Sinbad is a story teller who weaves great adventures about - himself. Whether they are true or not, no one knows. For this is the story of the eight adventures of Sinbad - as told by Sinbad... See full summary »
Douglas Fairbanks Jr.,
Karen Harrison is a spoiled, rich, American predator who falls head-over-heels for the brooding, tormented, about-to-retire matador, Luis Santos who has inexplicably run away prior to a ... See full summary »
After arriving in Texas to escape a scandal back east, lawyer Sam Houston just wants to hang out his shingle, keep a low profile, and stay out of any political intrigue. However, when ... See full summary »
In Wyoming Territory, a range war is brewing between entrenched cattle barons and new settlers. Cattle king Reece Duncan is opposed by ambitious gambler Jim Averell, who imports his old ... See full summary »
An actress, Julie Beck, finds out that she is ill and has only a short time to live. She becomes taken with Hitty, a young orphan prone to dreaming. Julie soon decides to adopt the child so... See full summary »
A fictionalized account of the life of William F. "Buffalo Bill" Cody. A hunter and Army Scout in the early part of his life, he rescues a US Senator and his beautiful daughter, Louisa Frederici. Cody is portrayed as someone who admires and respects the Indians and is a good friend of Yellow Hand who will eventually become Chief of the Cheyenne. Everyone else, including the military, politicians and businessmen on the other hand hate the Indians and are perfectly prepared to trample on their lands and destroy their buffalo hunting grounds. He's eventually forced to fight the Cheyenne however. He's also met a writer, Ned Buntline, who writes about Cody's exploits and he becomes a sensation when he travels East. His career is not assured however, particularly when he attacks those in positions of authority over their maltreatment of the Native American population. He eventually establishes his wild west show that becomes an international sensation. Written by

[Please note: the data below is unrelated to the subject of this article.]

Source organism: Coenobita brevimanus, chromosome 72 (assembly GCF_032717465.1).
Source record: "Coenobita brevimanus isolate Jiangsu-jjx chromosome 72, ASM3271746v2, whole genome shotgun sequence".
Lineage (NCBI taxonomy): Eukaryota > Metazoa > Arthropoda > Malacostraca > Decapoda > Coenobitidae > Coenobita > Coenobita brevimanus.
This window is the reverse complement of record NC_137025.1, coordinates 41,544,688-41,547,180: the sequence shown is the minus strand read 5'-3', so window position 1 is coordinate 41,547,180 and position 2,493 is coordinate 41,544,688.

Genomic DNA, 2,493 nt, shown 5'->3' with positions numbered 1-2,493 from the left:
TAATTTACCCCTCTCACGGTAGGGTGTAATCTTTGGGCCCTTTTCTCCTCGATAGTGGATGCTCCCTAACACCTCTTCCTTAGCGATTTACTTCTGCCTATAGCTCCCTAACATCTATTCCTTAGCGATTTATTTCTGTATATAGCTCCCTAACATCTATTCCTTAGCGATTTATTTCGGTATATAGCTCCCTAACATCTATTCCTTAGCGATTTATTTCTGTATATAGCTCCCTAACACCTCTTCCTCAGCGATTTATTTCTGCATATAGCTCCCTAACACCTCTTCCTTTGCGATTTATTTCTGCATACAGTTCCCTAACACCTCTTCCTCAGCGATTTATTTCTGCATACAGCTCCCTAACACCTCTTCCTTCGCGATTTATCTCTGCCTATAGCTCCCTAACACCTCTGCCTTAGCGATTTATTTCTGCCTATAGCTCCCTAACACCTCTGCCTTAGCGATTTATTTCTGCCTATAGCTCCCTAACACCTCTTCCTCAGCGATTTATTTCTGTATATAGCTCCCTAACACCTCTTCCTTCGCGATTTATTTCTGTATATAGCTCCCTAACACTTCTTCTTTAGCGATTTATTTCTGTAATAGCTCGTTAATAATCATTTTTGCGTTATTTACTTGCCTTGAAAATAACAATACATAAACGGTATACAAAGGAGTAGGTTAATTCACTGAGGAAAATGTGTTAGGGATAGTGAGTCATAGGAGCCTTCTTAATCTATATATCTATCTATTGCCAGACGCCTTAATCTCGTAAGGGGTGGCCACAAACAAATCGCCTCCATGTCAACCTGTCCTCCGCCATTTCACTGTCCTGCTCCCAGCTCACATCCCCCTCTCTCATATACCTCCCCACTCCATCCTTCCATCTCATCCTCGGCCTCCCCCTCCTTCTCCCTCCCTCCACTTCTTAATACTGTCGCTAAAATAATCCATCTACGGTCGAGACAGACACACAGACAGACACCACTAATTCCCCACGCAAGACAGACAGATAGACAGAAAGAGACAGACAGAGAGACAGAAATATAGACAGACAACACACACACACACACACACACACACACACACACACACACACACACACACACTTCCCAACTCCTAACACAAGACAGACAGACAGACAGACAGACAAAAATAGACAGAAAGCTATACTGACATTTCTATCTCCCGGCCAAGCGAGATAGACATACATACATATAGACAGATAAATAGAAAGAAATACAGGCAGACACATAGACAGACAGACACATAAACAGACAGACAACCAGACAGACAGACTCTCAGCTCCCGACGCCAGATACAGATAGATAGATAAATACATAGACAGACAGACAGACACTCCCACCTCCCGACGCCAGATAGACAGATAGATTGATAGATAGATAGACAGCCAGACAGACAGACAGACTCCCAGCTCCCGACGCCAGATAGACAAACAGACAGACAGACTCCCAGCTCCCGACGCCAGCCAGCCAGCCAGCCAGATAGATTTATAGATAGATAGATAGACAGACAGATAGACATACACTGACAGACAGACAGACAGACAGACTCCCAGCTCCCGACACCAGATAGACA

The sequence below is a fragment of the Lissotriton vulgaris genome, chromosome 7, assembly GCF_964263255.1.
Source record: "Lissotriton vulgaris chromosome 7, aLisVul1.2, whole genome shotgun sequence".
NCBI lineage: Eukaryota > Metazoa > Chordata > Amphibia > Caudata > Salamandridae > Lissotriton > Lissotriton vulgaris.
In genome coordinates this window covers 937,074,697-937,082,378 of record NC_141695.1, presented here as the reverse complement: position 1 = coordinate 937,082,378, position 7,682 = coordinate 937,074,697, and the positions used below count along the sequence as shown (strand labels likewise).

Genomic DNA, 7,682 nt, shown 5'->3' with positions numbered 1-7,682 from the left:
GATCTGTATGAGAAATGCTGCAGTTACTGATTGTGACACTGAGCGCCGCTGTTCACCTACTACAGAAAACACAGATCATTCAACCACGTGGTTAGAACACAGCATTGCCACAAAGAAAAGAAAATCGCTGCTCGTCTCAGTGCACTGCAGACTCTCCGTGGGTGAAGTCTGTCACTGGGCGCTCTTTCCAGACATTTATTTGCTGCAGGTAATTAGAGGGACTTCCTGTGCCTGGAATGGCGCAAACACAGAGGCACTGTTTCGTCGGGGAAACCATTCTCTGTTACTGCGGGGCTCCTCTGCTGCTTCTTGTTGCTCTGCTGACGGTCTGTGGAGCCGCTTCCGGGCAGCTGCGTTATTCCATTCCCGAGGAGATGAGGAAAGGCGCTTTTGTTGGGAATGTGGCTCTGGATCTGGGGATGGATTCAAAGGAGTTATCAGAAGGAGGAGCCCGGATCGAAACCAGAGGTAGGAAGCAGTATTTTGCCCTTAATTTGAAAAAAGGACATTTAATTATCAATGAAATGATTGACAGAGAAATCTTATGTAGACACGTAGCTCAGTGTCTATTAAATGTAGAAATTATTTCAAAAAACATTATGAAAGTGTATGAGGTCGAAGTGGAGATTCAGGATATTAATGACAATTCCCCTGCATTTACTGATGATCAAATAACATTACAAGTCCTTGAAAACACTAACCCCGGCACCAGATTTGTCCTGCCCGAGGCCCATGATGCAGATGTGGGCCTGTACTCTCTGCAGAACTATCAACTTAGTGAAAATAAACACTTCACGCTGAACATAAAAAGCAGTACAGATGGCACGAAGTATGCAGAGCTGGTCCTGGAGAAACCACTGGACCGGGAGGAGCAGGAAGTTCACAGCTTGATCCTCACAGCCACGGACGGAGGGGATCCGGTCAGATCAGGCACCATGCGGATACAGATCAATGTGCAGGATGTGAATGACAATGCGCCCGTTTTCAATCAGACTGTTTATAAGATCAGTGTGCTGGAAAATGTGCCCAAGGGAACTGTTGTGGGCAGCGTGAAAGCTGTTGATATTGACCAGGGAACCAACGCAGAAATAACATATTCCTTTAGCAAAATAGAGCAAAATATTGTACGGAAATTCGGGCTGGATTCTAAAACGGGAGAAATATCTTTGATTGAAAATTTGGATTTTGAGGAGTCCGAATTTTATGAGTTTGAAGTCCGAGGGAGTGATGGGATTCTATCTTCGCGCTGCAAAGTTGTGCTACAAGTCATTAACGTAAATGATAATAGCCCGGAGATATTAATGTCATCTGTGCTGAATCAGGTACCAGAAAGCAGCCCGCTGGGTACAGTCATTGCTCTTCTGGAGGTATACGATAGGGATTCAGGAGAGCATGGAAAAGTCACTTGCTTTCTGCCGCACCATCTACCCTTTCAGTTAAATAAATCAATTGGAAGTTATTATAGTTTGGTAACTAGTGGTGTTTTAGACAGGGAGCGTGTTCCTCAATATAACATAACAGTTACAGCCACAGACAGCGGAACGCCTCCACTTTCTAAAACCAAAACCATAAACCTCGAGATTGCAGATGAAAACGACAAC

Navajo Indians from Arizona played the majority of the Indians in this film. See more »
After Kit Carson Cody dies (in 1876) the attending doctor describes diphtheria as being caused by "a germ in the water system and sewerage." However, the first recorded instance of this disease being linked to unclean drinking wells was first published in the British Medical Journal in 1880. In the 1870s, in the USA, the real cause of the disease was still unknown. See more »
Now there is no debt and no friendship between us. If we meet in battle, as a brave of the Cheyenne, I will take the scalp of Pahashka and hang it on his lodge pole.
William F. 'Buffalo Bill' Cody:
It may be easier to hang it than to take it, Yellow Hand.
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When this film was made, people were still in love with cars, freeways and bringing progress to the west. So it was quite an achievement to bring to the screen a divided hero, who from one side admired the Indian way of life, and who understood that the killing of the buffaloes would bring misery to the natives, but at the same time arranged buffalo hunts for people of the east, and as a scout helped the army fight the Indians. When he goes east and see stories written about him by Ned Buntline we know that it is impossible for him (as for any human being) to live up to them, and he is bound to end up in ridicule. People nowadays are more ecology conscious and that makes this film more meaningful than in 1944. The first part of the film shows the west and the war with the Indians with excellent battle scenes and great color. Maureen O'Hara is more beautiful than in any other film I've seen her and so is Linda Darnell. The second part is when Buffalo Bill goes east, and that is when the film is at its best.
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